> My little program to try to find a "forward concatenation prime"

Assuming fixed irrelevant base B, the number of candidates with up to d digits is approximately

> in base 79 tells me that no such number exists below

> exp(10000).

>

> Good luck finding one above that... ;)

N_d = Sum{l=1..d} floor(d/l)

Roughly the area under the hyperbola xy=d, 1<x<d

Double d, and that area doubles.

i.e at each individual digit length there's on average the same number of candidates.

With density ~1/d. The sum of which diverges, so such a search isn't necessarily futile.

However, given how slowly it diverges, one shouldn't hold out too much hope, as you say.

Phil

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[stolen with permission from Daniel B. Cristofani]- I gather that Mr. Brennen meant the list to exclude powers of 10 from his remark on searching base 79, and this would be correct.

--- On Tue, 7/30/13, Jack Brennen <jfb@...> wrote:

> From: Jack Brennen <jfb@...>

> Subject: Re: [PrimeNumbers] Re: seeking smallest 'forward concatenation prime' for power of 79

> To: "djbroadhurst" <d.broadhurst@...>

> Cc: primenumbers@yahoogroups.com

> Date: Tuesday, July 30, 2013, 5:46 PM

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> I divined the "lesser problem" from the

> base 10 curiosity previously linked.

>

>

>

> Basically, take all of the positive integers that can be

> obtained

>

> by starting with a power of 10 and concatenating consecutive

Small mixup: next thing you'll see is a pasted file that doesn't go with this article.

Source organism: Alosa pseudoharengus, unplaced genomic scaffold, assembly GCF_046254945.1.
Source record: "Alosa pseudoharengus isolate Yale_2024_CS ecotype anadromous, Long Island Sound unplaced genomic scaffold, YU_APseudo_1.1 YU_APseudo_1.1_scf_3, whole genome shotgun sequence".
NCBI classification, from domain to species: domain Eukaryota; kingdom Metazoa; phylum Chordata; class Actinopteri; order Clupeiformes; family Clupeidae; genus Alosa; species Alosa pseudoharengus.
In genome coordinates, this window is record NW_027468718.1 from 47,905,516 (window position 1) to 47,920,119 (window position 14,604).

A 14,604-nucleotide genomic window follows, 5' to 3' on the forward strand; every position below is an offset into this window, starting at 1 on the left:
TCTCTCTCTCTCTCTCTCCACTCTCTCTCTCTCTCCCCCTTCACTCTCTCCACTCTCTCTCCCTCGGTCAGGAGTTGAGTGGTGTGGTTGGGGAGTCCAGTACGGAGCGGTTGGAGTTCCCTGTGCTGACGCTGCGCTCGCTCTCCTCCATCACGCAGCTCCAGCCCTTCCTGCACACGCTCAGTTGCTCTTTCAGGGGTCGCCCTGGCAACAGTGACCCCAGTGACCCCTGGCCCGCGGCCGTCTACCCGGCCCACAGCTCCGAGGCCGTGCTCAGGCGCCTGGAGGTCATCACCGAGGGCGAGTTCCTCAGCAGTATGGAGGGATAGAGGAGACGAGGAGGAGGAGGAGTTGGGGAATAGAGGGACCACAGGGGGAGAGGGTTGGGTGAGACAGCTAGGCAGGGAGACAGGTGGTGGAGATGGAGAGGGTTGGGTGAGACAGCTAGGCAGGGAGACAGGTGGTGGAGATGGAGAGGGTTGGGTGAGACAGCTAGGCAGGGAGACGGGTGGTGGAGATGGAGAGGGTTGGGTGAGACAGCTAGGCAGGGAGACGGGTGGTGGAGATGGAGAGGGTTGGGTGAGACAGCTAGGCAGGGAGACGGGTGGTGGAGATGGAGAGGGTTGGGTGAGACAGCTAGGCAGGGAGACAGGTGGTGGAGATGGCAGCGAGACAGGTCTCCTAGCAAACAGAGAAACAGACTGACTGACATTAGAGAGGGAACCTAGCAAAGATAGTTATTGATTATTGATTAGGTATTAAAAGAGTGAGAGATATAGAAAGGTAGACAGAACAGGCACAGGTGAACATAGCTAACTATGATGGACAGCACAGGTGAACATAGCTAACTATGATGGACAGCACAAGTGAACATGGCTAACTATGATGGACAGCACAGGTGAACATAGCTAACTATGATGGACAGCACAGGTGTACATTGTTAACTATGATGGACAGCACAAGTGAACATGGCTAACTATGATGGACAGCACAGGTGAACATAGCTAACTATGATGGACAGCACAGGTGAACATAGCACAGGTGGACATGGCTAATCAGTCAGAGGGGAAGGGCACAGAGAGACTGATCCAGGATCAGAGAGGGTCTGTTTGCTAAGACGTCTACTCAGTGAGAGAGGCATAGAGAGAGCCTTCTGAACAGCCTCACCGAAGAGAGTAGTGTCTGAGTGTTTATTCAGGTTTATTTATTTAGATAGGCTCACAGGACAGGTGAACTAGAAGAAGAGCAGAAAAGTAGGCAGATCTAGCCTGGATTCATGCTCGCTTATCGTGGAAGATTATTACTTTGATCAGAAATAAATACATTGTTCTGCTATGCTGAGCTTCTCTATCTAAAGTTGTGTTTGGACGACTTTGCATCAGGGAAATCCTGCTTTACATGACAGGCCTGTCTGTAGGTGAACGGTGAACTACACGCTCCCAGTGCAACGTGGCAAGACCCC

> increasing

>

> numbers:

>

>

>

> 10

>

> 1011

>

> 101112

>

> 10111213

>

> 1011121314

>

> 100

>

> 100101

>

> 100101102

>

> 1000

>

> 10001001

>

> 100010011002

>

> ...

>

>

>

> The smallest such prime is the 140 digit number linked as a

> prime

>

> curio in James' first post on this subject, consisting

> of the ten

>

> consecutive numbers from 10^13 to 10^13+9 concatenated.

>

>

>

> The fundamental question to this thread is to find the

> smallest such

>

> prime when operating in base 79. I assume that the trivial

> example

>

> of 10(base 79) is excluded, although it is prime.

>

>

>

> I ended up searching up to about 6500 decimal digits without

> finding

>

> such a prime.

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>

>

> On 7/30/2013 3:53 PM, djbroadhurst wrote:

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> >

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> >

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> > --- In primenumbers@yahoogroups.com,

>

> > Phil Carmody <thefatphil@...> wrote:

>

> >

>

> >>> In base n, the number of primes beginning with

> a power of n

>

> >>> that are a concatenation of simply decremented

> numbers that

>

> >>> are less than the smallest prime that is a

> similar concatenation

>

> >>> beginning with a power of n and proceeding by

> increments instead.

>

> >>

>

> >> simplify the horrendous description above

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> >

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> > James' logorrhea is utterly baffling, to me.

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> > I am usually able to understand definitions

>

> > posted on this list, even when they are obfuscated.

>

> > But the logorrheic convolution above defeats me.

>

> > Only sharp minds, like Jack's, seem able to decode

> it.

>

> >

>

> > Please, Jack, might you give us lesser mortals some

> idea of

>

> > what you have divined from James' verbiage?

>

> >

>

> > David

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> >

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> >

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> >

>

> > ------------------------------------

>

> >

>

> > Unsubscribe by an email to: primenumbers-unsubscribe@yahoogroups.com

>

> > The Prime Pages : http://primes.utm.edu/

>

> >

>

> > Yahoo! Groups Links

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